This book is a frank and yet somewhat sympathetic look at the written texts collectively known as ACIM (A Course in Miracles). When I first saw this book, it struck me as being either a critical denouncement of ACIM or a glowing account of its divinely-inspired truth. It was a delightful surprise to learn that it is neither of these. It is a mostly objective account, though slightly skewed toward favorable views of the work. I would strongly recommend this book to anyone who has any curiosity about ACIM, or has tentatively decided to buy into its premises.
The most interesting part of the book for me was the first section, which features a candid account of Schucman's life as well as of her very rocky professional relationship with Thetford. We learn that Schucman (an incredibly gifted woman intellectually, but exceedingly conflicted and driven) had an on-again off-again interest in Christian esoteric spirituality all through her youth and well into her adult life. However, upon deciding to devote her life to psychiatry, she began to embrace a publicly-professed agnosticism, all the while secretly keeping two purses containing rosaries among her private things, and occasionally sneaking off to masses anonymously. It appears that she was of a decidedly spiritual nature though always professionally very ashamed of admitting that fact. As a result, the picture painted is of a woman of deep inward paradoxes, a perpetually fascinating figure, but tormented by conflicting priorities.
The second section of the book is devoted to exploring the main themes of ACIM. One very interesting chapter concerns the ACIM doctrine that the world is an illusion and that it was not created by God. This teaching is a central theme of ACIM. Although Berkeley's idealistic philosophy is briefly mentioned, the author never discusses it at length, and chooses instead to focus on such modern physical theories as string theory to demonstrate that even contemporary scientists believe that the world we see and experience in daily life does not accord with ultimate reality. Certainly an uncritical naive realism is not what ACIM teaches. I would love to find a book that explores ACIM's metaphysical teachings on a deeper level than this one does.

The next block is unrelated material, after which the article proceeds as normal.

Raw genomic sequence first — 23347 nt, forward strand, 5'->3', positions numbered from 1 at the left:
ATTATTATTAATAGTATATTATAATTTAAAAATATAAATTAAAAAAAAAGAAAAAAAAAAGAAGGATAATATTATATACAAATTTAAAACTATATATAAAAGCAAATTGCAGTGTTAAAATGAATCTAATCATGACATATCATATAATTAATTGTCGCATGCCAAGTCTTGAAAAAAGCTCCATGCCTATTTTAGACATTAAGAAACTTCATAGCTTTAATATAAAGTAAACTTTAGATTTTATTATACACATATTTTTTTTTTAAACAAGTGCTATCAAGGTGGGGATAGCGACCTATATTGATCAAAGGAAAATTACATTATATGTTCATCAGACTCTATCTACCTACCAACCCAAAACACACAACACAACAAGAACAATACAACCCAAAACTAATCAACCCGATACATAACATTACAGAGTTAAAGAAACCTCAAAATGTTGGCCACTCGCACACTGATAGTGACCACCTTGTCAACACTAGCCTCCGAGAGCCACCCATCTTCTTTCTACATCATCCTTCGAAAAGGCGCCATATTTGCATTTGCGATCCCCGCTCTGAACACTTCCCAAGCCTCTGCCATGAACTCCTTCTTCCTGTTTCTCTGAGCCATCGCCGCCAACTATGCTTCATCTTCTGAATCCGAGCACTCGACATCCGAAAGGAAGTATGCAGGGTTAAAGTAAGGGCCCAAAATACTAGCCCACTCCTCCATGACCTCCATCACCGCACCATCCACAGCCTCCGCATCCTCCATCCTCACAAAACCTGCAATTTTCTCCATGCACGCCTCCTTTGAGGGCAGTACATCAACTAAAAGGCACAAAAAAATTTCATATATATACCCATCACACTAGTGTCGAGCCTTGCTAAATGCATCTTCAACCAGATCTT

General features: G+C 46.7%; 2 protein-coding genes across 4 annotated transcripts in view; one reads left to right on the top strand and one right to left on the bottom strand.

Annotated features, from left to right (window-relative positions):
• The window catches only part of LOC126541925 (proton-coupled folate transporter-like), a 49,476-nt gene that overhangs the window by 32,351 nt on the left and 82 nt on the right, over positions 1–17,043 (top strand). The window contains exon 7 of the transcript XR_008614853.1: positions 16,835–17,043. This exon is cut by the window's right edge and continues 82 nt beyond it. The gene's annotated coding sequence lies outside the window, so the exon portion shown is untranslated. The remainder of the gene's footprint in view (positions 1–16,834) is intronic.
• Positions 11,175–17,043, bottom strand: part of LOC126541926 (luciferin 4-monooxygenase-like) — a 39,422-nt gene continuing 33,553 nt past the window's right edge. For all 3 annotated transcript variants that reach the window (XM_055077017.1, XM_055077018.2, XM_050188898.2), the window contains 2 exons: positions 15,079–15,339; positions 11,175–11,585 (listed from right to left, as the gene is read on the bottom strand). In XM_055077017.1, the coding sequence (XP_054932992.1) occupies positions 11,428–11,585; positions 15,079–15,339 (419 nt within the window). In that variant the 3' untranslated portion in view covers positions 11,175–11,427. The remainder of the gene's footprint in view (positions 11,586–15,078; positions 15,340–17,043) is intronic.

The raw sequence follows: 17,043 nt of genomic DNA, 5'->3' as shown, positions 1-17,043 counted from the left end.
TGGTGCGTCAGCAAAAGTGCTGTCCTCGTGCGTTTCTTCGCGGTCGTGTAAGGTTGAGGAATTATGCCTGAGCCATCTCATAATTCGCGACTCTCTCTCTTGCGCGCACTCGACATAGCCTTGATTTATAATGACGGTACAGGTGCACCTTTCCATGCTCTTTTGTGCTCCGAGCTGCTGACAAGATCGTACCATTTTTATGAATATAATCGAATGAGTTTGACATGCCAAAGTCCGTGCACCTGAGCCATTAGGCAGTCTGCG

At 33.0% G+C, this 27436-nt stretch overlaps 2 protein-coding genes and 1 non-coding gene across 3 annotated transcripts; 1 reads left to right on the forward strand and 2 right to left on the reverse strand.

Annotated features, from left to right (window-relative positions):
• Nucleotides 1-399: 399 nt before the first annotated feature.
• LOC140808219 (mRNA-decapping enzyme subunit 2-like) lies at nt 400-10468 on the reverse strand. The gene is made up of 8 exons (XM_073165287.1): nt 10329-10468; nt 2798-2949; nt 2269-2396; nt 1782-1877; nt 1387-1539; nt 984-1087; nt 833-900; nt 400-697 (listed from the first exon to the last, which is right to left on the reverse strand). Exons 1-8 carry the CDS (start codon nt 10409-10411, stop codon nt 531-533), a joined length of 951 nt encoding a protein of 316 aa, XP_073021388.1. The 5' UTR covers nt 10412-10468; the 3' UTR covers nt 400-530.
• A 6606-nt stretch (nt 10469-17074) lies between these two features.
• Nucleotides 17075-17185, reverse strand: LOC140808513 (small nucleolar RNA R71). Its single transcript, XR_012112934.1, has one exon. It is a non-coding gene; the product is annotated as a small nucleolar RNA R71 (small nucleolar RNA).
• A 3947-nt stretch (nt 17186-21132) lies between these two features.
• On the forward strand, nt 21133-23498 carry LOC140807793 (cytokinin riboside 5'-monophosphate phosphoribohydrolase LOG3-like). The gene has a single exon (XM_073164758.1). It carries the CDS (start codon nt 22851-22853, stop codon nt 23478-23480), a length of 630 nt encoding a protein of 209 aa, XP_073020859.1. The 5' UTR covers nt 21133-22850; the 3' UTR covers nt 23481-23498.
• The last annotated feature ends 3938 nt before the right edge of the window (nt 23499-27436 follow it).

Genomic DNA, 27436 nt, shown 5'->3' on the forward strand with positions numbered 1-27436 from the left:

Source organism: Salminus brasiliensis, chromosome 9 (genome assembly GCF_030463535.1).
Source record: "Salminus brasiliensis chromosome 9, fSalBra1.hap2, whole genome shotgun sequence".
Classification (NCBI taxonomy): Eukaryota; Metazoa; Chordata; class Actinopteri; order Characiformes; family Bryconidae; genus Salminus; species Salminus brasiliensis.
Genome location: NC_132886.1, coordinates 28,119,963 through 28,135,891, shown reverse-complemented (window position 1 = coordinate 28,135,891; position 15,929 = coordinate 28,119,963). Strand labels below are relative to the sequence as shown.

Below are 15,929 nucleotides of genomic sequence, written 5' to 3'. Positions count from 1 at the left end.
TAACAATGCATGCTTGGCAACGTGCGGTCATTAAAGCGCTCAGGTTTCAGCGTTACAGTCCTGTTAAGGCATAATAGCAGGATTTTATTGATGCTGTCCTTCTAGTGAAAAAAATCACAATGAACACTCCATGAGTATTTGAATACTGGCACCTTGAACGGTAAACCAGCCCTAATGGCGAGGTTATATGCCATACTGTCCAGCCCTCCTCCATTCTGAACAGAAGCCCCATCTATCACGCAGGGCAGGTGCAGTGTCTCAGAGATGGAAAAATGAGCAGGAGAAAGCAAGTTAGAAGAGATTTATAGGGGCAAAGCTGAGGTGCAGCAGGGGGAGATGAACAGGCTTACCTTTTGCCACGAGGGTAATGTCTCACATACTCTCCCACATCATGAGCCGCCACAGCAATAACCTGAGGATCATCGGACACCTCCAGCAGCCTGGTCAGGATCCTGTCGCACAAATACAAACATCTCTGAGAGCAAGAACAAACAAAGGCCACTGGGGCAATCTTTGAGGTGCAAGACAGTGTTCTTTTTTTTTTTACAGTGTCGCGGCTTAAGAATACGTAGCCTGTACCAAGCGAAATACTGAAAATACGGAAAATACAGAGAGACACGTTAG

The third part of the book deals with contemporary assessments of ACIM. The author presents the Christian point of view (that the work is demonic and spiritually dangerous) without ridiculing that point of view in any way. I would say, yes, it is valid to come to this conclusion if you are a Christian. For this section shows very clearly that ACIM is NOT a Christian text, and can in no way be interpreted as such. The author relates his own personal spiritual journey, and tells how ACIM has had (and continues to have) an overall positive spiritual impact upon his life. He openly declares that ACIM is not for everyone, and that it may well initially create more havoc and unrest in a person's life than other methods, which are overall less demanding.
My admiration and respect for ACIM has deepened as a result of my reading this book. I think that the book has an enduring spiritual depth as well as some passages of extremely beautiful spiritual prose. I am also glad that through a seemingly fortuitous twist of fate, there is a version of this book in the public domain, so that it is an open text. I admire the fact that ACIM takes a decidedly different approach than most other new age spiritual books, most of which focus on prosperity and ego-gratification. As most works on mysticism make clear, one can certainly use spiritual principles to achieve worldly success and gratify the ego's need to feel special in some way, but any attempt to put worldly success at the center of one's existence in the place of God is tantamount to the establishment of a false god.